31 March 2020
31 March 2020
In our corner of the world at Impact Seed, in a few short weeks since early March, we’ve seen very significant practical ‘operational’ impact of the coronavirus pandemic, including delays and disruption to a number of projects working with social entrepreneurs and impact investors, particularly in regional Western Australia given our very place-based approach. We’re also hearing from our social enterprise network that they are facing extraordinary challenges, especially our retail, tourism and hospitality focused employment-based social enterprises which actively look to employ some of the most vulnerable Western Australians (numbers of which will increase with COVID19).
Internally we’ve moved almost entirely to Zoom, Hangouts, Asana and other collaboration tools and online resources where possible. But, what really will be the ‘new normal’?
None of us can crystal ball gaze on what the future looks like in such a fluid and rapidly changing situation. Many opportunities will emerge over time, but both the health and economic situation are likely to get worse in the foreseeable future before they get better.
In the short to medium term even with ‘stimulus measures’ in place Australia faces unemployment of ~20%.
There is also a real risk of a drawn out global recession. Past economic collapses have originated in the financial system, and this one being driven by this virus has no precedent, but it will certainly be much broader and deeper, disrupting supply and demand across the world. A coronavirus-led business and trade collapse in the US/EU would have a significant impact on China as their largest export markets. In turn, Australia’s biggest resources export market would be pincered.
The impact would be severe in Australia, and with insurers denying coronavirus business interruption claims, business failures could domino with foreign and private equity coming in to acquire, consolidate and ‘cost-out’ (ie shut down and sack workers).
As the highest household indebted nation in the world, Australia’s home foreclosure rate could increase substantially, together with failing businesses placing pressure on banks, which in turn would be looking for govt/central bank support. Western Australian households are in a particularly precarious position having already suffered 5 years of economic decline post-2013 mining bust.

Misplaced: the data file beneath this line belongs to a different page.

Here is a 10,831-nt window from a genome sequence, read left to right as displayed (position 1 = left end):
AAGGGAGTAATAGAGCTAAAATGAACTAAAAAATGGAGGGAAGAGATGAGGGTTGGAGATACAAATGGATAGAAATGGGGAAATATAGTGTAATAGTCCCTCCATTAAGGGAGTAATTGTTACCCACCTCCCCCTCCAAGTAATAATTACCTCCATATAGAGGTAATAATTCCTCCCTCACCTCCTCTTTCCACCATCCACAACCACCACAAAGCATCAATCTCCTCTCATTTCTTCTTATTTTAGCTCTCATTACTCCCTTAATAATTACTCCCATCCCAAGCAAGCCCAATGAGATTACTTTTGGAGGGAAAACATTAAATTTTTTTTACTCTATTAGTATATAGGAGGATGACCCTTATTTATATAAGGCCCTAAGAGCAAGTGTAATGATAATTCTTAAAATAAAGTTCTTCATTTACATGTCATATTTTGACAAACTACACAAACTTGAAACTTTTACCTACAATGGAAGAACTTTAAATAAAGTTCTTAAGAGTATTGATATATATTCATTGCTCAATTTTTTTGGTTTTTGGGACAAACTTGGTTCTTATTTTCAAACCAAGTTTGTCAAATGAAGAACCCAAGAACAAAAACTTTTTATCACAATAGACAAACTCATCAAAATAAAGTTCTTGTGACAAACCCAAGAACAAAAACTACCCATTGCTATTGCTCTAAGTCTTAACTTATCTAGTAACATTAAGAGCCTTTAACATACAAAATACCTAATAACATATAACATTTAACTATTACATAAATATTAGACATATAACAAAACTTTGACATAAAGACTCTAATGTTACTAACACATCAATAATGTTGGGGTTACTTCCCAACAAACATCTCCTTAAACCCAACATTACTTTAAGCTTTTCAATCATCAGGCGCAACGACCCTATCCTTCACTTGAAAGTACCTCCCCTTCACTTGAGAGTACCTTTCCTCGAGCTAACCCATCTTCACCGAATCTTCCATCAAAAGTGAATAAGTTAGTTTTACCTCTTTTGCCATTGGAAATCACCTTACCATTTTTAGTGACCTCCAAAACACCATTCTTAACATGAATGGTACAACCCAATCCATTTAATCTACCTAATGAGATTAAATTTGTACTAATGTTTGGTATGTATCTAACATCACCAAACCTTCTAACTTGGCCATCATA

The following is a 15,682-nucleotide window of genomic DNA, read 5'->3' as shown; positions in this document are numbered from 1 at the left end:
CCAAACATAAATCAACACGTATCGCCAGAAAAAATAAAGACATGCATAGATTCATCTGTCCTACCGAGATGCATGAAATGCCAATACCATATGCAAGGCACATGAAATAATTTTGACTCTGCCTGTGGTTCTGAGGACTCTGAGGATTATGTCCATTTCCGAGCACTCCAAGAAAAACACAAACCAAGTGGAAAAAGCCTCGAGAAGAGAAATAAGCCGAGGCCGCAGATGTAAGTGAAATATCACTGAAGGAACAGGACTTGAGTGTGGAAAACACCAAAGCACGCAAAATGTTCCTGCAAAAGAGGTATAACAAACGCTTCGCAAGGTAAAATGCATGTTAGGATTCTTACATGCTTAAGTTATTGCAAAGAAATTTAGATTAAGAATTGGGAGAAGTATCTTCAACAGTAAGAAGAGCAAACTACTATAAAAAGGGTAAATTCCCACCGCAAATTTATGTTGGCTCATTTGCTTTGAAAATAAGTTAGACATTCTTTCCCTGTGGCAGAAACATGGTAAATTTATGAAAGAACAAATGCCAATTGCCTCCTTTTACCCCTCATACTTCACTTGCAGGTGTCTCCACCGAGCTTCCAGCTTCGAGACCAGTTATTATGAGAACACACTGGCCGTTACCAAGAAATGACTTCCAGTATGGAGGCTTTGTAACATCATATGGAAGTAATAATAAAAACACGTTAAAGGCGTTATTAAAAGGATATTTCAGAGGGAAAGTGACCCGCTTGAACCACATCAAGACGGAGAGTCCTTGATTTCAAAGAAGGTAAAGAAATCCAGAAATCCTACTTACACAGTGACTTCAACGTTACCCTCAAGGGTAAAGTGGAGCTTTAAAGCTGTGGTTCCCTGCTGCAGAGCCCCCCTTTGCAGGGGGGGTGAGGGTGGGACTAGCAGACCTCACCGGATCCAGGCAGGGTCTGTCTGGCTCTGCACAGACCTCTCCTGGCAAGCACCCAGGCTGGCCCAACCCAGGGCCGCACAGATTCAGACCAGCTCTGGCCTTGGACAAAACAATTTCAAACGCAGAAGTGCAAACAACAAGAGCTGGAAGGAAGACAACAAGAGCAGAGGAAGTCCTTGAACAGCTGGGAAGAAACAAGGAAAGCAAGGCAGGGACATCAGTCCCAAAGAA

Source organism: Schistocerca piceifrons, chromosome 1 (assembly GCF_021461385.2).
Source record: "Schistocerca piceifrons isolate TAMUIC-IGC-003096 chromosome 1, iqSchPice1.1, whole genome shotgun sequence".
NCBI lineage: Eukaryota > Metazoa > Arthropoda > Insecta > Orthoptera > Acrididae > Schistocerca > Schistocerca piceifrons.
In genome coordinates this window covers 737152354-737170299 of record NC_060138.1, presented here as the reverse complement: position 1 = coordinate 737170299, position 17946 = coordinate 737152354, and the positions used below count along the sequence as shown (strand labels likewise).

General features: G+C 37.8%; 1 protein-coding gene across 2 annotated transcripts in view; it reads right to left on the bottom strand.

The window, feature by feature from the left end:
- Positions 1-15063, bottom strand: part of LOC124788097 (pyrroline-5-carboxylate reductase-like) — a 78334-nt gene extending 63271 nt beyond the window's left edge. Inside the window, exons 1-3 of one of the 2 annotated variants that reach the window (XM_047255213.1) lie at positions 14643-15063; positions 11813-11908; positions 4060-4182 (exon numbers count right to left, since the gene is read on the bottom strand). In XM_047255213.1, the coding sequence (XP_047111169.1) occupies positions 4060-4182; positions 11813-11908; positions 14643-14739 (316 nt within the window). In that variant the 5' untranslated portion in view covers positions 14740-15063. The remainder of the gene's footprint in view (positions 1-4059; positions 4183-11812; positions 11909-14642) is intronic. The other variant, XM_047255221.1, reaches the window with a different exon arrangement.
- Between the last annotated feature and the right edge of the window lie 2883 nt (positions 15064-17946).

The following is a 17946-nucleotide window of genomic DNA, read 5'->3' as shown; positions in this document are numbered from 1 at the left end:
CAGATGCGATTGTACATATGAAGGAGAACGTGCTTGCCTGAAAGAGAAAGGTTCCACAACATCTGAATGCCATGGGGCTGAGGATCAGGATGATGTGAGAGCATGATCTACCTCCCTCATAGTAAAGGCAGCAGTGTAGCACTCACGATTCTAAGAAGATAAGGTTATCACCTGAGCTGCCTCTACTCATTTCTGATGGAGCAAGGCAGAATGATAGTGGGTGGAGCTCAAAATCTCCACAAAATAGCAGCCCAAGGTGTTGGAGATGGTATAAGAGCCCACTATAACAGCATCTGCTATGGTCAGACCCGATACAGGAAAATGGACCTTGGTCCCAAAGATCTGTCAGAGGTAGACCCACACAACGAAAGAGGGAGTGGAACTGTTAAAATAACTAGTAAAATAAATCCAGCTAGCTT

This isn’t a ‘black swan’ or a doomsday scenario. It’s a very significant possibility in our highly leveraged, free market, deregulated, globalised economy which is wholly reliant on fragile ‘just in time’ supply chains. It would not produce a ‘short sharp recession’, but a seismic long term economic shift.
In these times we need to think differently than just more stimulus and hope for recovery of what more and more people are realising is a broken system.
The economic value and social impact of local manufacturing and jobs, especially through employment based social enterprises cannot be underestimated at this time, or at any time in the future. The coronavirus is showing us that. These businesses create resilience in the system. For example the only Australian manufacturer of surgical masks in Shepparton, is now scaling its production from 2 million to 50 million to meet current demand for COVID-19 because China imports simply can’t meet demand.
The Med-Con example of a rare and endangered specimen of a near-extinct local manufacturing industry surviving against cheap imports literally saving our lives in an emergency could also be found across the food system, textiles, machinery, retail products and many electronics in any future shock to a ‘fragile system’ like Australia’s.
Even our fossil fuels supply chain would be in ruins in the event of a supply shock (Australia only has 3 weeks emergency reserves of fuel.. thanks to offshoring fuel refineries over decades). The supply chain impact of Australia running out of fuel in 2020 would literally be a national disaster of epic proportions (NB. at the time of writing the price of oil – which WA’s gas industry is pegged to – has plummeted 80% to a $20 level unseen since the late 1990s).